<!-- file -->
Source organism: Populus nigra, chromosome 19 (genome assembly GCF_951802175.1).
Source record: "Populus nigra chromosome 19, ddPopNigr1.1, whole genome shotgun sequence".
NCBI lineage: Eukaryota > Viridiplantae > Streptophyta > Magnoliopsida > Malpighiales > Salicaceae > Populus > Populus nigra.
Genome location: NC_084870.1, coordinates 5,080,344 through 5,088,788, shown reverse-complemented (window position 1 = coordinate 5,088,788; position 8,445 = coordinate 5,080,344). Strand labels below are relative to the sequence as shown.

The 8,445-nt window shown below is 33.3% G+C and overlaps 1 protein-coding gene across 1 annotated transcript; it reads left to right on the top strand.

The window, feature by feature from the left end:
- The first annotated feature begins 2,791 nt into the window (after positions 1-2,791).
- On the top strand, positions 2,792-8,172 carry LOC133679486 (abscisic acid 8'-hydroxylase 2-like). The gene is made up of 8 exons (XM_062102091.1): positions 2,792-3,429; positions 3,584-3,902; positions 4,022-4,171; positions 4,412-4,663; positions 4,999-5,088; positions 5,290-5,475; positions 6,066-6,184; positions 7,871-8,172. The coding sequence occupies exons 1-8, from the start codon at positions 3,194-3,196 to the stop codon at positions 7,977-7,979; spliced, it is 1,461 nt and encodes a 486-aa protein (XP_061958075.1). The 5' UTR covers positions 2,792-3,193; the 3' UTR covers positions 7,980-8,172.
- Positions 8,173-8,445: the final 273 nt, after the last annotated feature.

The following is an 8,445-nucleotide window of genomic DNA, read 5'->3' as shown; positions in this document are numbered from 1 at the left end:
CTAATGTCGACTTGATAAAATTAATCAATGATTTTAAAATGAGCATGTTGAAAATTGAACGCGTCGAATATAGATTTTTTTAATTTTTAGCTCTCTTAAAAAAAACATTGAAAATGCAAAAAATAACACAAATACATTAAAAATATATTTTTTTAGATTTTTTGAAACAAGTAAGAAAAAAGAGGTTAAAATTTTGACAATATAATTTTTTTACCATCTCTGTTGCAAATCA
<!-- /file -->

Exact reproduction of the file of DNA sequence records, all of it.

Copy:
Source organism: Populus nigra, chromosome 19 (genome assembly GCF_951802175.1).
Source record: "Populus nigra chromosome 19, ddPopNigr1.1, whole genome shotgun sequence".
NCBI lineage: Eukaryota > Viridiplantae > Streptophyta > Magnoliopsida > Malpighiales > Salicaceae > Populus > Populus nigra.
Genome location: NC_084870.1, coordinates 5,080,344 through 5,088,788, shown reverse-complemented (window position 1 = coordinate 5,088,788; position 8,445 = coordinate 5,080,344). Strand labels below are relative to the sequence as shown.

The 8,445-nt window shown below is 33.3% G+C and overlaps 1 protein-coding gene across 1 annotated transcript; it reads left to right on the top strand.

The window, feature by feature from the left end:
- The first annotated feature begins 2,791 nt into the window (after positions 1-2,791).
- On the top strand, positions 2,792-8,172 carry LOC133679486 (abscisic acid 8'-hydroxylase 2-like). The gene is made up of 8 exons (XM_062102091.1): positions 2,792-3,429; positions 3,584-3,902; positions 4,022-4,171; positions 4,412-4,663; positions 4,999-5,088; positions 5,290-5,475; positions 6,066-6,184; positions 7,871-8,172. The coding sequence occupies exons 1-8, from the start codon at positions 3,194-3,196 to the stop codon at positions 7,977-7,979; spliced, it is 1,461 nt and encodes a 486-aa protein (XP_061958075.1). The 5' UTR covers positions 2,792-3,193; the 3' UTR covers positions 7,980-8,172.
- Positions 8,173-8,445: the final 273 nt, after the last annotated feature.

The following is an 8,445-nucleotide window of genomic DNA, read 5'->3' as shown; positions in this document are numbered from 1 at the left end:
CTAATGTCGACTTGATAAAATTAATCAATGATTTTAAAATGAGCATGTTGAAAATTGAACGCGTCGAATATAGATTTTTTTAATTTTTAGCTCTCTTAAAAAAAACATTGAAAATGCAAAAAATAACACAAATACATTAAAAATATATTTTTTTAGATTTTTTGAAACAAGTAAGAAAAAAGAGGTTAAAATTTTGACAATATAATTTTTTTACCATCTCTGTTGCAAATCA